Short-term creatine supplementation (20 g/day for 5-7 days) has typically been reported to increase total creatine content by 10-30% and phosphocreatine stores by 10-40% (Rae, Digney, McEwan, Bates, 2003). Of the approximately 300 studies that have evaluated the potential ergogenic value of creatine supplementation, about 70% of these studies report statistically significant results while remaining studies generally report non-significant gains in performance (Spillane, 2007). No study reports a statistically significant ergolytic effect. For example, short-term creatine supplementation has been reported to improve maximal power/strength, work performed during sets of maximal effort muscle contractions, single-effort sprint performance, and work performed during repetitive sprint performance. Moreover, creatine supplementation during training has been reported to promote significantly greater gains in strength, fat free mass, and performance primarily of high intensity exercise tasks (Ormsbee et al., 2013). Although not all studies report significant results, the preponderance of scientific evidence indicates that creatine supplementation appears to be a generally effective nutritional ergogenic aid for a variety of exercise tasks in a number of athletic and clinical populations (Hill, 2011).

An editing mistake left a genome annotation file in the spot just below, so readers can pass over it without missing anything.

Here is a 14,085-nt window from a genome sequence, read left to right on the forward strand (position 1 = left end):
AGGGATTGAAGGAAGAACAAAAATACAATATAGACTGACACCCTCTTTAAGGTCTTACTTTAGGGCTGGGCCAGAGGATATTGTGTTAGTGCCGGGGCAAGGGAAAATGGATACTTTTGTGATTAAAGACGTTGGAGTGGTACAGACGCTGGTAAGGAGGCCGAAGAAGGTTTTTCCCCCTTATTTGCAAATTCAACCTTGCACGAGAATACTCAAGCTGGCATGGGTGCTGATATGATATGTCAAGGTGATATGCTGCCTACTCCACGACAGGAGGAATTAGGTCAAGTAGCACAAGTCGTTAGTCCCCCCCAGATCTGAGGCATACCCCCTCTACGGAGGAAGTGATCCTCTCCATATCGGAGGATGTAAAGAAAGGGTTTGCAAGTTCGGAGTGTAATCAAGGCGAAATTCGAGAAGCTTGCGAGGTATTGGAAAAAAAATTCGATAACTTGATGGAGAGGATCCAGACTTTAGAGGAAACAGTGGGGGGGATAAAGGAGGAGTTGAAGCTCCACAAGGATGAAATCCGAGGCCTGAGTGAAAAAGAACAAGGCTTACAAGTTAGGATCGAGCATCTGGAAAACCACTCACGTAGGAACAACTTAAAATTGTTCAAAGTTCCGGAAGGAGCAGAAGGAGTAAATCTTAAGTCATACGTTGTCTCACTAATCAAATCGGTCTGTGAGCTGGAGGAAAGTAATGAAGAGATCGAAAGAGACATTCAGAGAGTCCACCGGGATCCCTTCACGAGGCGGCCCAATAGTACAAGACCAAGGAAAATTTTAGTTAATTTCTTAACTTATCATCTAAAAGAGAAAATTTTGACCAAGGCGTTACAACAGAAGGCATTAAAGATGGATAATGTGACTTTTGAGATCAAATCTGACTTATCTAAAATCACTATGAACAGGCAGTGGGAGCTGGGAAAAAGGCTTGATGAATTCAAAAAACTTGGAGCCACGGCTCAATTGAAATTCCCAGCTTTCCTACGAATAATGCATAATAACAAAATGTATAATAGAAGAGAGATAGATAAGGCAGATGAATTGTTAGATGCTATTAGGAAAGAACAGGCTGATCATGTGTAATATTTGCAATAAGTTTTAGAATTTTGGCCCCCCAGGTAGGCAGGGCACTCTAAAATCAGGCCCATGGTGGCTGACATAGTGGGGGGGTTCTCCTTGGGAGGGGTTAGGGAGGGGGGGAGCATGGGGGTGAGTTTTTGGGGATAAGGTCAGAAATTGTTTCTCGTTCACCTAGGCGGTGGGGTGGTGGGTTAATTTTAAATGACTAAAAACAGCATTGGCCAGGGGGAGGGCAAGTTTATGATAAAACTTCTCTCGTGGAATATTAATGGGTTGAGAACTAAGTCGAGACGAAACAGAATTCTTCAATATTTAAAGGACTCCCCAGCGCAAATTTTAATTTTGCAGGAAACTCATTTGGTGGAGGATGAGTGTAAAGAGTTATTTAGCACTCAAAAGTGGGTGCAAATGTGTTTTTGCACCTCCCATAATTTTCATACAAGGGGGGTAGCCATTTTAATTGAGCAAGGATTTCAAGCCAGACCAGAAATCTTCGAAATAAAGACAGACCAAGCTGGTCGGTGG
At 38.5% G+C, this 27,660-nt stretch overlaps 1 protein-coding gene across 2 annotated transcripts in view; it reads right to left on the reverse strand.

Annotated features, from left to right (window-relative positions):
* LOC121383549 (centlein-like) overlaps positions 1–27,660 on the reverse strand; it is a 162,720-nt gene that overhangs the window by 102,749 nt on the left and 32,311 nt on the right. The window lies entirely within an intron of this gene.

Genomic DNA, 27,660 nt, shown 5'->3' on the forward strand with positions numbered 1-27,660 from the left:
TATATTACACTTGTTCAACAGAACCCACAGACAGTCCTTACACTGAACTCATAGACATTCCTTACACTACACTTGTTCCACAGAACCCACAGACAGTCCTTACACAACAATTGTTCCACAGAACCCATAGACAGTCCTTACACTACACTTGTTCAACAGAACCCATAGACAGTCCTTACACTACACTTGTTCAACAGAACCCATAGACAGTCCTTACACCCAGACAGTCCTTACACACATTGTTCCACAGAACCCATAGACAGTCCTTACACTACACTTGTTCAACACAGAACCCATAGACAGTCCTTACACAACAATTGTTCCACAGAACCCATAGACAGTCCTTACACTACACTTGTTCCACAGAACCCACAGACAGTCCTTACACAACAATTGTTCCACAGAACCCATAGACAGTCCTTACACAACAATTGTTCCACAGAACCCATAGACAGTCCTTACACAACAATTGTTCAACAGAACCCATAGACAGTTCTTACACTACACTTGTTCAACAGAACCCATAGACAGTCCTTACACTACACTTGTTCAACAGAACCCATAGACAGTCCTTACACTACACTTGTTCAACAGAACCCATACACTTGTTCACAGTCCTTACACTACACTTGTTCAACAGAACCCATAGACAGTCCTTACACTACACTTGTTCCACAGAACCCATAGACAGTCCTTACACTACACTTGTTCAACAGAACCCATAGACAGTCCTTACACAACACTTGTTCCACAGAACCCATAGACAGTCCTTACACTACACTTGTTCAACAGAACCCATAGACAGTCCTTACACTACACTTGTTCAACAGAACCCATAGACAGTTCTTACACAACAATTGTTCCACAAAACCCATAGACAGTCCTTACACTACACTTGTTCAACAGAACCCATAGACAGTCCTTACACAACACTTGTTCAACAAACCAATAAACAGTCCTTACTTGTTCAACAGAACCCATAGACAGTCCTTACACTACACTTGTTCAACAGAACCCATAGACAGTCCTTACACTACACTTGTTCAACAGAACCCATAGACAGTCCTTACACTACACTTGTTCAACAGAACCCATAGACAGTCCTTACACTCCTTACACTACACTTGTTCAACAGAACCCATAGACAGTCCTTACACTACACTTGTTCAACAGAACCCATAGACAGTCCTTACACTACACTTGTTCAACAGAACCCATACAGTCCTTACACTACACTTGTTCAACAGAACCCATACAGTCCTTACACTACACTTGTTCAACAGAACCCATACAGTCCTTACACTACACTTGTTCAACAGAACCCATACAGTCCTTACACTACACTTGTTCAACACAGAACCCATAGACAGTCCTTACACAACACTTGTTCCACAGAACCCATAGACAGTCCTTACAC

Studies have shown that human muscles have room for extras creatine deposits, and many theories exist claiming that additional creatine intake will enable muscles to increase workload. Creatine supplementation has also been shown to enhance fat-free mass, and physical performance (Gonzalez, Walsh, Ratamess, Kang, Hoffman, 2011). The purpose of the study is to determine if creatine supplementation in the form of pure creatine monohydrate will increase strength/endurance gains in weightlifting. It will be hypothesized that creatine intake will increase muscle strength shown through the number of bench press repetitions completed by the participants.